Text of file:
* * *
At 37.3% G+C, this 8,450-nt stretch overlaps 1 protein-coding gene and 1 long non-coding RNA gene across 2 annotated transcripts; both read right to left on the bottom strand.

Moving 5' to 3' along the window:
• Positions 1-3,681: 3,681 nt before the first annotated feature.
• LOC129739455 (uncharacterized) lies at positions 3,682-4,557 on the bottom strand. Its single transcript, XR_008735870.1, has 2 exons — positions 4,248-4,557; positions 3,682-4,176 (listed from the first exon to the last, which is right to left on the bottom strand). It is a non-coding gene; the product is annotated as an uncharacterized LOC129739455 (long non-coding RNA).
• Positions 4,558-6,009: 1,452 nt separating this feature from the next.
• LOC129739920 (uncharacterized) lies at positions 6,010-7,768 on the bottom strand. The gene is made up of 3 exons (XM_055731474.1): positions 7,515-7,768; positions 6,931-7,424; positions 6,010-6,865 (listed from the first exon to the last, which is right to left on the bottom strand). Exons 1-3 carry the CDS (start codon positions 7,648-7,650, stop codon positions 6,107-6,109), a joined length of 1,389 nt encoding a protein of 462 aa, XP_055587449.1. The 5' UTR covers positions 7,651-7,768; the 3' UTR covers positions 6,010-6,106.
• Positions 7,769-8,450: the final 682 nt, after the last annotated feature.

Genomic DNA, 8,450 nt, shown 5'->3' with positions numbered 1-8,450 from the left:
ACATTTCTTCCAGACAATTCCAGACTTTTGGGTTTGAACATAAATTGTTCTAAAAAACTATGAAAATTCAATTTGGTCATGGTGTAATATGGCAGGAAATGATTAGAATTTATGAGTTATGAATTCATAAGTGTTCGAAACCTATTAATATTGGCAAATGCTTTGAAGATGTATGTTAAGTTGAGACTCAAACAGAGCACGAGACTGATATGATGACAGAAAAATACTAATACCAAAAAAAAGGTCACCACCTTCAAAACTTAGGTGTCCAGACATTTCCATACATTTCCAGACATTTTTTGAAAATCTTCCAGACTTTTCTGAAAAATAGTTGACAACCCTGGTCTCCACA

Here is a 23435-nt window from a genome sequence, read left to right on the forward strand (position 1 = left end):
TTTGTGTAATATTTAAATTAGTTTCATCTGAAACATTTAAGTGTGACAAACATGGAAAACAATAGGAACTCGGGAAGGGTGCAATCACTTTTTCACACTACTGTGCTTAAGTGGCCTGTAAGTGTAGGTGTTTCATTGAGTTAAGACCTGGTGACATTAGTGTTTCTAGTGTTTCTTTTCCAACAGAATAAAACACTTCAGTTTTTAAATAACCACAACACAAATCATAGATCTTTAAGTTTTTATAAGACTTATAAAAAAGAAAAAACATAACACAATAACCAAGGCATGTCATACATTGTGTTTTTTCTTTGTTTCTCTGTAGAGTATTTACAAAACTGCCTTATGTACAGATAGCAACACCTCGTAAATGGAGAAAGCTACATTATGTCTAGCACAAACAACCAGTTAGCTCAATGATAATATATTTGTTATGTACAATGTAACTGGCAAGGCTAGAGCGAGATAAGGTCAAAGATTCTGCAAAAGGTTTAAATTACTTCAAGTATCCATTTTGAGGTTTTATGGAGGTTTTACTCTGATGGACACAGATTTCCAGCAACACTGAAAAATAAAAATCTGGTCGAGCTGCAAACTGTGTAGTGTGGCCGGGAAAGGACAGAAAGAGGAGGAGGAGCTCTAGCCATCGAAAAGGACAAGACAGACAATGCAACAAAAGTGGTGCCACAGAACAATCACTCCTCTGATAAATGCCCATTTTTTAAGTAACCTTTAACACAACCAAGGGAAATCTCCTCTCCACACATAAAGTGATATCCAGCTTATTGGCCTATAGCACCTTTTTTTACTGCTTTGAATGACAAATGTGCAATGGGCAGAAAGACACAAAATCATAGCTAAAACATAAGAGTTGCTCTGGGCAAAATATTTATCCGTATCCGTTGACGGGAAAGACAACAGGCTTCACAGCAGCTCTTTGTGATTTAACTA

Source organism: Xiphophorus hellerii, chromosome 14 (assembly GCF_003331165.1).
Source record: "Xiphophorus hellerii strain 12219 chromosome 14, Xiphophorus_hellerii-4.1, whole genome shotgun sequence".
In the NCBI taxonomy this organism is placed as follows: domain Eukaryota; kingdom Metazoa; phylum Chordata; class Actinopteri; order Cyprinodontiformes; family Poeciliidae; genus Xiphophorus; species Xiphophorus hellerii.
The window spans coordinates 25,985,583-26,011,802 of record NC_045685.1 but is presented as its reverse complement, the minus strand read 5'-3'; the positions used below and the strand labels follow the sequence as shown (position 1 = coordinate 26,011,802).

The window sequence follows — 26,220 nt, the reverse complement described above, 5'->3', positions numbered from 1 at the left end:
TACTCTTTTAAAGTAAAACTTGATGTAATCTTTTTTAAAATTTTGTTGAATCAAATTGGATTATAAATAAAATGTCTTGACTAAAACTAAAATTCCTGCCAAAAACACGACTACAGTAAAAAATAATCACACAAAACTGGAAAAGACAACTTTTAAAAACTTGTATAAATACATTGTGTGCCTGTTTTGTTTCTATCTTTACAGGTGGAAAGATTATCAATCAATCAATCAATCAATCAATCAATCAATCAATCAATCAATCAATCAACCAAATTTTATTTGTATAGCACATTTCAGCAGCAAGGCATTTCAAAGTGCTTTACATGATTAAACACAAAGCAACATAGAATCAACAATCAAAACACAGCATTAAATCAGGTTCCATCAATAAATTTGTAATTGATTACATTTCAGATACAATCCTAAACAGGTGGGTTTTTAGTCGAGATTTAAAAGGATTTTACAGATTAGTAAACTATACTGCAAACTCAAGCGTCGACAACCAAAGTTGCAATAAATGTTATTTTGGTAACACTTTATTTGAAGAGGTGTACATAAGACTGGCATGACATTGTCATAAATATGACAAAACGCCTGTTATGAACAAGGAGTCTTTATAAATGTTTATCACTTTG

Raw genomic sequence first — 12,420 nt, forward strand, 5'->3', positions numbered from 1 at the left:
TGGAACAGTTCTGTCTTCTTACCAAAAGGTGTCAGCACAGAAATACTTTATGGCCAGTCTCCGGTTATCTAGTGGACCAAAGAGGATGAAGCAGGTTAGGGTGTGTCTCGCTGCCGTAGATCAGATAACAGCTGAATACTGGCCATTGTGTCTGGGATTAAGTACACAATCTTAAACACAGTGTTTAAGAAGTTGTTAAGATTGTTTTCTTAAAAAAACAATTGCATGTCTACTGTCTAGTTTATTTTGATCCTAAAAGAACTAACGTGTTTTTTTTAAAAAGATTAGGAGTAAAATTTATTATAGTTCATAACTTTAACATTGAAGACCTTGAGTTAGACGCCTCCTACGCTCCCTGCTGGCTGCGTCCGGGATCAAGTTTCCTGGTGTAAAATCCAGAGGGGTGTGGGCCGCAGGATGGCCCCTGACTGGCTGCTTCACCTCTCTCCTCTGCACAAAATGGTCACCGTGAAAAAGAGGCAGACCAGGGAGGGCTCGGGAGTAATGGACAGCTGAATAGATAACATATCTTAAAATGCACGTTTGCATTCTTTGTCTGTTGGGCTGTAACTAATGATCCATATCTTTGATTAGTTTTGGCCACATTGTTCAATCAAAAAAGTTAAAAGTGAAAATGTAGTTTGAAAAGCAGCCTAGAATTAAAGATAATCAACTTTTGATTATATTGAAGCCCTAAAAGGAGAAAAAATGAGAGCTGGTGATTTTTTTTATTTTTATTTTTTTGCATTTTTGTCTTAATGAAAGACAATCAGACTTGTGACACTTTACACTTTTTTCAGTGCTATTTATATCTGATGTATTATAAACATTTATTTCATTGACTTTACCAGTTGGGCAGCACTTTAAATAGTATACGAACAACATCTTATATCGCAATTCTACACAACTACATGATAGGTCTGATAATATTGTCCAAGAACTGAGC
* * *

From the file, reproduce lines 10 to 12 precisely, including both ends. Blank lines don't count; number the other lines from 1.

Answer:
Here is a 23435-nt window from a genome sequence, read left to right on the forward strand (position 1 = left end):
TTTGTGTAATATTTAAATTAGTTTCATCTGAAACATTTAAGTGTGACAAACATGGAAAACAATAGGAACTCGGGAAGGGTGCAATCACTTTTTCACACTACTGTGCTTAAGTGGCCTGTAAGTGTAGGTGTTTCATTGAGTTAAGACCTGGTGACATTAGTGTTTCTAGTGTTTCTTTTCCAACAGAATAAAACACTTCAGTTTTTAAATAACCACAACACAAATCATAGATCTTTAAGTTTTTATAAGACTTATAAAAAAGAAAAAACATAACACAATAACCAAGGCATGTCATACATTGTGTTTTTTCTTTGTTTCTCTGTAGAGTATTTACAAAACTGCCTTATGTACAGATAGCAACACCTCGTAAATGGAGAAAGCTACATTATGTCTAGCACAAACAACCAGTTAGCTCAATGATAATATATTTGTTATGTACAATGTAACTGGCAAGGCTAGAGCGAGATAAGGTCAAAGATTCTGCAAAAGGTTTAAATTACTTCAAGTATCCATTTTGAGGTTTTATGGAGGTTTTACTCTGATGGACACAGATTTCCAGCAACACTGAAAAATAAAAATCTGGTCGAGCTGCAAACTGTGTAGTGTGGCCGGGAAAGGACAGAAAGAGGAGGAGGAGCTCTAGCCATCGAAAAGGACAAGACAGACAATGCAACAAAAGTGGTGCCACAGAACAATCACTCCTCTGATAAATGCCCATTTTTTAAGTAACCTTTAACACAACCAAGGGAAATCTCCTCTCCACACATAAAGTGATATCCAGCTTATTGGCCTATAGCACCTTTTTTTACTGCTTTGAATGACAAATGTGCAATGGGCAGAAAGACACAAAATCATAGCTAAAACATAAGAGTTGCTCTGGGCAAAATATTTATCCGTATCCGTTGACGGGAAAGACAACAGGCTTCACAGCAGCTCTTTGTGATTTAACTA

Source organism: Xiphophorus hellerii, chromosome 14 (assembly GCF_003331165.1).